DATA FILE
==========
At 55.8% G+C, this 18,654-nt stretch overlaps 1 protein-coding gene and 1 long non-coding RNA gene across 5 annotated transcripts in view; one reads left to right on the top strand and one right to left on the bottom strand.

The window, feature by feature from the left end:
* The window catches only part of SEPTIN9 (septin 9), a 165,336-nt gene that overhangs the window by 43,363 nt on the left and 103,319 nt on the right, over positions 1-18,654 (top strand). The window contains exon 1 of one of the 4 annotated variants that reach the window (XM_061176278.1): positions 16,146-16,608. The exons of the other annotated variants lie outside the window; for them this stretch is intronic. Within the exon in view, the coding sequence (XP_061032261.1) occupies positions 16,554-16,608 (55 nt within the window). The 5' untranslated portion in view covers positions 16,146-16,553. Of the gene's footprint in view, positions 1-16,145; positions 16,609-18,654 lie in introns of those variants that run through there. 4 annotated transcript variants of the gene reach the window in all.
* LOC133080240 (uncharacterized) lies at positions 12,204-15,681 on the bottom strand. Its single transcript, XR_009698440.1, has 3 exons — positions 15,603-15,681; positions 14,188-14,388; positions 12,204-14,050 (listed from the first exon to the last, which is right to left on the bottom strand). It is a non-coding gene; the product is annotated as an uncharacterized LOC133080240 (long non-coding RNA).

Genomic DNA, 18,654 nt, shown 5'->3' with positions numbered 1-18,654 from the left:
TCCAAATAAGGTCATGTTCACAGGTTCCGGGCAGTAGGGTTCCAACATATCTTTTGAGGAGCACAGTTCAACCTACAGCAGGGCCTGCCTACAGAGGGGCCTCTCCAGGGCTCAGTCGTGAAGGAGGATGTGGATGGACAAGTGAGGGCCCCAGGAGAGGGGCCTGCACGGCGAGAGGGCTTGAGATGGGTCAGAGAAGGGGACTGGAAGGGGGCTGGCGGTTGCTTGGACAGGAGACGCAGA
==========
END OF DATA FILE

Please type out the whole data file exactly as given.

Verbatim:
At 55.8% G+C, this 18,654-nt stretch overlaps 1 protein-coding gene and 1 long non-coding RNA gene across 5 annotated transcripts in view; one reads left to right on the top strand and one right to left on the bottom strand.

The window, feature by feature from the left end:
* The window catches only part of SEPTIN9 (septin 9), a 165,336-nt gene that overhangs the window by 43,363 nt on the left and 103,319 nt on the right, over positions 1-18,654 (top strand). The window contains exon 1 of one of the 4 annotated variants that reach the window (XM_061176278.1): positions 16,146-16,608. The exons of the other annotated variants lie outside the window; for them this stretch is intronic. Within the exon in view, the coding sequence (XP_061032261.1) occupies positions 16,554-16,608 (55 nt within the window). The 5' untranslated portion in view covers positions 16,146-16,553. Of the gene's footprint in view, positions 1-16,145; positions 16,609-18,654 lie in introns of those variants that run through there. 4 annotated transcript variants of the gene reach the window in all.
* LOC133080240 (uncharacterized) lies at positions 12,204-15,681 on the bottom strand. Its single transcript, XR_009698440.1, has 3 exons — positions 15,603-15,681; positions 14,188-14,388; positions 12,204-14,050 (listed from the first exon to the last, which is right to left on the bottom strand). It is a non-coding gene; the product is annotated as an uncharacterized LOC133080240 (long non-coding RNA).

Genomic DNA, 18,654 nt, shown 5'->3' with positions numbered 1-18,654 from the left:
TCCAAATAAGGTCATGTTCACAGGTTCCGGGCAGTAGGGTTCCAACATATCTTTTGAGGAGCACAGTTCAACCTACAGCAGGGCCTGCCTACAGAGGGGCCTCTCCAGGGCTCAGTCGTGAAGGAGGATGTGGATGGACAAGTGAGGGCCCCAGGAGAGGGGCCTGCACGGCGAGAGGGCTTGAGATGGGTCAGAGAAGGGGACTGGAAGGGGGCTGGCGGTTGCTTGGACAGGAGACGCAGA